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  Very Harold & Kumar 3D Christmas, A Holy Night, Holy SmokeBuy this film here.
Year: 2011
Director: Todd Strauss-Schulson
Stars: Kal Penn, John Cho, Paula Garcés, Danny Trejo, Danneel Harris, Thomas Lennon, Amir Blumenfeld, Elias Koteas, Neil Patrick Harris, Richard Riehle, Patton Oswalt, Eddie Kaye Thomas, David Krumholtz, Jordan Hinson, Melissa Ordway, RZA, Da'Vone McDonald
Genre: Comedy, Fantasy
Rating:  7 (from 1 vote)
Review: Christmastime is here, and Kumar (Kal Penn) leaps onto the lap of Santa (Patton Oswalt) at the department store, cutting the queue much to the displeasure of the waiting children, and tells him what he'd like for the big day. Santa informs the overage knee-sitter that he'd better see him in the parking lot, so when they meet again he supplies him with some seasonally-themed marijuana - the Kwanza one will be ideal. As they smoke themselves into oblivion, Kumar doesn't have any thought of the state his life is in: thrown out of medical school, living on his own, and where on earth is Harold (John Cho)?

He's doing very well for himself as a Wall Street Banker, not the most popular of careers but he has settled down with Maria (Paula Garcés) in a comfortable house, although it's about to get a lot less cosy - and in 3D! Here, for the third instalment of wacky stoner adventures, regular writers Jon Hurwitz and Hayden Schlossberg opted for the third dimension as the gimmick du jour, using it as it was probably meant to be used, by pointing, flinging and squirting a variety of things at the audience's eyes, an unashamed bid for the market usually set aside for splashy (not like that) blockbusters. Did this mean this time around the comedy would only work as a visual effects festival?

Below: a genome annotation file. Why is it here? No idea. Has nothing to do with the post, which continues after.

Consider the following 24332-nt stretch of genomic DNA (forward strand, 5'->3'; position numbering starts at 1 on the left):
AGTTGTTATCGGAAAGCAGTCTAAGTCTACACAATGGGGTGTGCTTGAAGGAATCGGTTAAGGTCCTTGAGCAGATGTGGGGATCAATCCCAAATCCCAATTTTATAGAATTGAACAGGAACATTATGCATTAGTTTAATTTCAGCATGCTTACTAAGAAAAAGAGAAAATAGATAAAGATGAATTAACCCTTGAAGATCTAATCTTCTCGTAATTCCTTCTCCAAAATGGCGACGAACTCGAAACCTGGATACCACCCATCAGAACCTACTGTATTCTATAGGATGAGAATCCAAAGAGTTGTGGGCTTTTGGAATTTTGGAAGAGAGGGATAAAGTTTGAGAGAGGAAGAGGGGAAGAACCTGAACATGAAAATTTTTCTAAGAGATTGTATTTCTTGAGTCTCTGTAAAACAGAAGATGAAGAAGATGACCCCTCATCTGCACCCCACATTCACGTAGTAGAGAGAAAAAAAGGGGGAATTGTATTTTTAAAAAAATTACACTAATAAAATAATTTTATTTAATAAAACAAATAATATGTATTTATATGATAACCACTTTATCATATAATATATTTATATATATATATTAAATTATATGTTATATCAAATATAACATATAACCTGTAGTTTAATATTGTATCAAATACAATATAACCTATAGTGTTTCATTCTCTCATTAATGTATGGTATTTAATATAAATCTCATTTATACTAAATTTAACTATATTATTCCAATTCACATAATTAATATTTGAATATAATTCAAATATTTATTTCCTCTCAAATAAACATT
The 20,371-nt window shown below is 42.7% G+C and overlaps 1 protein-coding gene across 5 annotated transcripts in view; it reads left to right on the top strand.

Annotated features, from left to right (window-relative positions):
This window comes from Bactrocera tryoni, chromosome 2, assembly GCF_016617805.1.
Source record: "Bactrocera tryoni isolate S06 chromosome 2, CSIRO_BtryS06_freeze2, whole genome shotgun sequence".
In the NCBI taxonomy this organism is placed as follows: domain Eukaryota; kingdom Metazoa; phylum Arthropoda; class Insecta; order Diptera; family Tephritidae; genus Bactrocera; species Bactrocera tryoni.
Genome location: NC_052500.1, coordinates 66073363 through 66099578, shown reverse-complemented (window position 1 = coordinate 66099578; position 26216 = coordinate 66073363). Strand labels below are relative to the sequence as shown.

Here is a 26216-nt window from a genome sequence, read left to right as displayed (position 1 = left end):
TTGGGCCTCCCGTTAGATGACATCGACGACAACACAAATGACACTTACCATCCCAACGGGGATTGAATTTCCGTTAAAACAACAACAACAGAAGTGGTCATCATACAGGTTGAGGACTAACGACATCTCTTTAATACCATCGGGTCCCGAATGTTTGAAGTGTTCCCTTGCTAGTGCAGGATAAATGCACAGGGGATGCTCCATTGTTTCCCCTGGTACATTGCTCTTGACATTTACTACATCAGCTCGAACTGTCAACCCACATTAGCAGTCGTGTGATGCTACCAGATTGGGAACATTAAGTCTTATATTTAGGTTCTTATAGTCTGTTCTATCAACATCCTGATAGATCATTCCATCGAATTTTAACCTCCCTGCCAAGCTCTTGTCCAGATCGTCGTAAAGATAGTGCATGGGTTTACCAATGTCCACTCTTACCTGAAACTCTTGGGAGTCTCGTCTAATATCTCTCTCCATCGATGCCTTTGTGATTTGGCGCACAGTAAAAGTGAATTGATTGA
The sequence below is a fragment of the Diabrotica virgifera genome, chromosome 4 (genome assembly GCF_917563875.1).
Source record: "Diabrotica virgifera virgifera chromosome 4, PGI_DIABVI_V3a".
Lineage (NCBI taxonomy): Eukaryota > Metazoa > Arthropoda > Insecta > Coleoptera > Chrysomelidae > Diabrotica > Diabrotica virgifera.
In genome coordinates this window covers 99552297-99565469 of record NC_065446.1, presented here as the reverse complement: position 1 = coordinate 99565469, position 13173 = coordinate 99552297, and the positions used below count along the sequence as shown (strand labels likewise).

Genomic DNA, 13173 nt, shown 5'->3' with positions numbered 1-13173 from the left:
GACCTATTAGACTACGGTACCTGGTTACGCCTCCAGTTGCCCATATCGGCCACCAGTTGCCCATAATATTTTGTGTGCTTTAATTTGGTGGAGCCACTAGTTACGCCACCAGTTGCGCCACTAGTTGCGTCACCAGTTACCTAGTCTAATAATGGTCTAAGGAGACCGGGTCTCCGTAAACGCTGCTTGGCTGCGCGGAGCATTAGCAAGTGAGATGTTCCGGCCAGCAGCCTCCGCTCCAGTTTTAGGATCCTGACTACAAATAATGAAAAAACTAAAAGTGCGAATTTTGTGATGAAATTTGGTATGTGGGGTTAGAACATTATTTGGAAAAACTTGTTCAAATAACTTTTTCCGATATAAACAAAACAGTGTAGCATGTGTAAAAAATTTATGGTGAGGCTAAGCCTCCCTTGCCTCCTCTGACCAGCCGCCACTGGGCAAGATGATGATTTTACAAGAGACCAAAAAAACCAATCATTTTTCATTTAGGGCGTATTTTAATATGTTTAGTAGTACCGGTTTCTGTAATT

Nope, it was just as funny in 2D, although you had to be attuned to the mixture of coarse and goofy which had become the series trademark to find it funny. If you were any kind of prude, Harold and Kumar would not be for you, if not, the amount of gags centering around fluids ejaculated at the screen would be more amusing with each successive try, although it was not all lowest common denominator humour. It was just mostly that, and for what it was for every joke which was mildly entertaining, there were plenty which provided the belly laughs as the writers placed their two heroes into increasing doses of farce and fantasy. It began in a loosely real world, but given the season it was only a matter of time before it was going to get crazy.

You know what that meant: Santa Claus was coming to town, but before Harold shoots him out of the Christmas Eve sky accidentally there was a lot of business to contend with about lost Christmas trees and Ukranian gangsters. How do the less than dynamic duo get into these situations when they haven't seen each other in years? There is a way of reuniting them, and it's all part of the magic of Yuletide though you don't find that out till later, all you know initially is that now-deadbeat Kumar receives a parcel destined for Harold, so heads over with his new, obnoxious friend Adrian (Amir Blumenfeld) to deliver it to its rightful owner. One thing leads to another, and after being invited in by his long lost pal Kumar has set light to his tree.

Not good, because Harold's father-in-law is Danny Trejo (inspired casting) and he is obsessed with Christmas, and Maria has invited the extended family over to see them. Will this ruin everything? Where's Neil Patrick Harris, anyway? Rest assured, he shows up in a musical number where his then-newly declared homosexuality is put into question, as part of the night where the two friends have to find a new tree before midnight or something - it grows less important as the movie progresses. Everyone was evidently trying to combine the warmth of the celebration with the undercutting bad taste of this kind of humour, and the best method was to head way over the top, so what you got was a robot which makes waffles (and curiously familiar to Rocky IV fans) and a baby trying a cocktail of drugs through no fault of its own, even a claymation sequence and an X-rated homage to the tongue frozen to the pole from A Christmas Story. Yes, it was stupid, but yet again this engagingly supplied the laughs. Music by William Ross.
Reviewer: Graeme Clark

 

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